Replay, Replay, Replay

In relation to the previous item, I’m not fond of repeating games after my first completion. My mindset is to play as many games as possible, so instead of investing more time to start the same game all over again, regardless of how good it is, I proceed to a new one. I remember Devil May Cry 3: Special Edition, wherein the other four difficulty settings are unlocked by completing the game for each preceding difficulty. The game contains 20 missions, do the math. Even if you’ve become an expert in using Dante or Vergil, it still takes time to finish. I’m really amazed by those dedicated gamers who practice for several hours in order to achieve such mastery, like the one posted in this video.

In order to unlock all costumes of Dante and Vergil in DmC3 special edition, you need to beat the game in Normal, Hard, Very Hard, and Dante Must Die mode for each character. That’s a total of 8 playthroughs!
(image courtesy of

Spend Time Practicing

Speaking of mastery, I used to practice some of the games that I play beyond the main goal that is given to me, especially in fighting games where you hone your skills to utilize the abilities and fighting style of a specific character. Alas, I don’t have the luxury of time to do that now. I can only practice on mobile games since it’s more accessible, and the gameplay is separated into chunks that usually take 5 minutes or less to end. Hardest Game Ever 2 is a good example of such game. It is divided into several difficulty modes each with six minigames. In order to unlock the other minigames, you must acquire a certain number of S rank completions. This is motivational enough for me since I can get significant new contents for free.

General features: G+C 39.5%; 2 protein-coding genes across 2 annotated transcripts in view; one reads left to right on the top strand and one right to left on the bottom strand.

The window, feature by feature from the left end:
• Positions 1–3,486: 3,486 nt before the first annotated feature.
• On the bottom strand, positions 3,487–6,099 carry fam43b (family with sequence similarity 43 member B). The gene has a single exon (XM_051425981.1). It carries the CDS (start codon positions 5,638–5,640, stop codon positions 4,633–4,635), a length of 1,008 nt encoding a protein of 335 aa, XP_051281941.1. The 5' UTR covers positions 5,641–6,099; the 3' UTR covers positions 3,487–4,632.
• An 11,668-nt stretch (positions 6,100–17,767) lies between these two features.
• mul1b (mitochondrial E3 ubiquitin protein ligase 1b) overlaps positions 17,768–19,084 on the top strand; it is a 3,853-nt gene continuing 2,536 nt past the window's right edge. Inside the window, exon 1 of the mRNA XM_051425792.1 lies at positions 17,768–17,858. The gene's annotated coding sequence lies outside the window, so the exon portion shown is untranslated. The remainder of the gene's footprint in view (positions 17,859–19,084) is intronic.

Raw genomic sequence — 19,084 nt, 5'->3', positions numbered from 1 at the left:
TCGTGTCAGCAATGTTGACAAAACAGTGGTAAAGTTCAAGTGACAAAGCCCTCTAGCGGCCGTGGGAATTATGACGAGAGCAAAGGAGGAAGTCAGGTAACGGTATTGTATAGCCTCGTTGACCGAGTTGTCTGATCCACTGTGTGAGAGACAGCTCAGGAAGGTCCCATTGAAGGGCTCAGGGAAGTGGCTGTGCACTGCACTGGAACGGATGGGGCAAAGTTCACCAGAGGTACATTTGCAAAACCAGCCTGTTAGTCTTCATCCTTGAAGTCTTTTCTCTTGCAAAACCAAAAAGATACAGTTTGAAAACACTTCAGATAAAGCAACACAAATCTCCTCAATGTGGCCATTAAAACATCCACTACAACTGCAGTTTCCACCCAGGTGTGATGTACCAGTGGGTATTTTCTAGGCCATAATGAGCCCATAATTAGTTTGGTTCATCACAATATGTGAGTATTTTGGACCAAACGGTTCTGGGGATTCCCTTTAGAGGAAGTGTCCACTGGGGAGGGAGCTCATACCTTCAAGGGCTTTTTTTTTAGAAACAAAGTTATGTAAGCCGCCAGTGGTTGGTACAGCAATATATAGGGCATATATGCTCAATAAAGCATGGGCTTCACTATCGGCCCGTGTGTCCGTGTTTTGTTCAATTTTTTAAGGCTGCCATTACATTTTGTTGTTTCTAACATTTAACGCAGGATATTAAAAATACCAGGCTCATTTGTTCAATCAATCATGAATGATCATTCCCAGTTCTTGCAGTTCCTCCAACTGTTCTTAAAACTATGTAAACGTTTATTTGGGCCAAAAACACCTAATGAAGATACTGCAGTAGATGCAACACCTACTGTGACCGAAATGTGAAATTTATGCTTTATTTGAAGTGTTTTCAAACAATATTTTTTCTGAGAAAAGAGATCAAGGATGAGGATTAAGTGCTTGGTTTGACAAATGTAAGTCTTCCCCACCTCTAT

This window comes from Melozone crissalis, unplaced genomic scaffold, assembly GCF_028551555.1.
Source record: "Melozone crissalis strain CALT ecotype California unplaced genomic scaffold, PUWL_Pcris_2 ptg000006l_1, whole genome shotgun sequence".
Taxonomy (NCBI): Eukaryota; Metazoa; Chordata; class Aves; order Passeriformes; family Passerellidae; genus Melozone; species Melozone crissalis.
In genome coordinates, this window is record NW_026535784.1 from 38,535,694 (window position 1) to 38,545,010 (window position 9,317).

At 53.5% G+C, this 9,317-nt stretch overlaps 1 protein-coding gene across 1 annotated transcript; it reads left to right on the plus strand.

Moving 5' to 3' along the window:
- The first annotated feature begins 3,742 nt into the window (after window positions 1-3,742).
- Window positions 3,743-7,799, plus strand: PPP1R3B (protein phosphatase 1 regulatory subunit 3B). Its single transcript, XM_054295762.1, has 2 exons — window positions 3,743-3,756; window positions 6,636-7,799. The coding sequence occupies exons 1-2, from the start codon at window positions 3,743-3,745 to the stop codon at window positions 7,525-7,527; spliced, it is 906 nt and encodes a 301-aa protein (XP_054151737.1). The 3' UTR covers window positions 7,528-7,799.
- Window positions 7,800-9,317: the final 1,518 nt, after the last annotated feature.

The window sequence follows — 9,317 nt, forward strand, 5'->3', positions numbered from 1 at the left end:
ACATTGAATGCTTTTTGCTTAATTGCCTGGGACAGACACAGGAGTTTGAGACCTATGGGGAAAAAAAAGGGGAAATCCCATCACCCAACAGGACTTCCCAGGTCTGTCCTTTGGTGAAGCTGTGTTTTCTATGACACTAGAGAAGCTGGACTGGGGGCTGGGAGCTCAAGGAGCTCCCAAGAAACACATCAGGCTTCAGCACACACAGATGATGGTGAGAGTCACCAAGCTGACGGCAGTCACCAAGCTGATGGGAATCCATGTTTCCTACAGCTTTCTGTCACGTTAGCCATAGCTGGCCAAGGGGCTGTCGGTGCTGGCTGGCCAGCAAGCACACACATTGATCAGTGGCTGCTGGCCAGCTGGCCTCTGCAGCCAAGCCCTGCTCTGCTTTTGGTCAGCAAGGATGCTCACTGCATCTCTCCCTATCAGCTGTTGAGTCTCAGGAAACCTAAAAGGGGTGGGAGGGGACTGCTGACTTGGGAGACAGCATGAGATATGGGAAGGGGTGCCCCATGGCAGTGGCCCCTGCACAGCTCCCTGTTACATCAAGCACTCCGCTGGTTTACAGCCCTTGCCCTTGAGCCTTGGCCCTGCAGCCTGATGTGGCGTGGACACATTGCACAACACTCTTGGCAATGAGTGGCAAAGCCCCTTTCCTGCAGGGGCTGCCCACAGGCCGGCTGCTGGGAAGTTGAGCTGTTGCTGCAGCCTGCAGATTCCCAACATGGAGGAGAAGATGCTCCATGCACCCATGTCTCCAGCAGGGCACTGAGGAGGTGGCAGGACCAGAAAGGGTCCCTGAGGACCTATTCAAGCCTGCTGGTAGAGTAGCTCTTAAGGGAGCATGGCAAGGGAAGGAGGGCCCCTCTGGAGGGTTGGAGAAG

Practice makes perfect. But nobody's perfect. So why practice? (courtesy of

Practice makes perfect. But nobody’s perfect. So why practice?
(courtesy of

Gaming Schedule

Before, I always have a fixed schedule for playing video games. Having a time block for PC, PS2, PSP, and NDS, I created a routine to make sure that the game I play for each platform will progress and eventually be completed. For weeks, I barely used the mentioned gadgets for gaming. Now I only use my PSP as a portable music player. I promise myself that if things loosen up, I will gradually return to this gaming schedule. After all, I’m the type of person who really wants to get the most out of the things that I buy.

What she said V(-_-)V (image courtesy of

No Guides or FAQ

I usually consult an online guide or FAQ if I want to check the things that I miss in the game, and if it’s worth a second playthrough. Now, I constantly use it in my gaming session. This shortens the time that I need to complete the game. I know, I know, it ruins the gaming experience. After all, solving the puzzles or discovering something on your own is a significant part of playing a video game, but I learned to be contented with running through the entire story. I still enjoy it since an FAQ cannot entirely remove the challenge of gameplay. Even if it tells you what to do, it is easier said than done.

There are times when I start a game without an FAQ and I already progressed quite far without noticing it. In those cases, I decide not to consult any guide at all since I will regret the effort that I have already given when I started  the game. I still monitor my gaming time though. If I observe that I’m stuck with one part of the game for a considerable amount of time, then hands-up and open GameFaqs XD.

FAQ? B*tch Please!

FAQ? B*tch Please!

I have nothing against long hours of gameplay (though too much of anything is bad enough XD). In fact, there are moments where I miss my gaming schedule. I’m totally envious of my officemates and students when I see them online,  playing something on Steam. Heck, I haven’t bought a single game while all my gamer friends are going crazy over the Steam summer sale. Well, that’s the price of setting priorities. I swear, when I sort things out and convert some of my tasks to autopilot, then I will gradually increase my gaming time once again. For now, I will settle with my short gaming breaks. (~^_^)~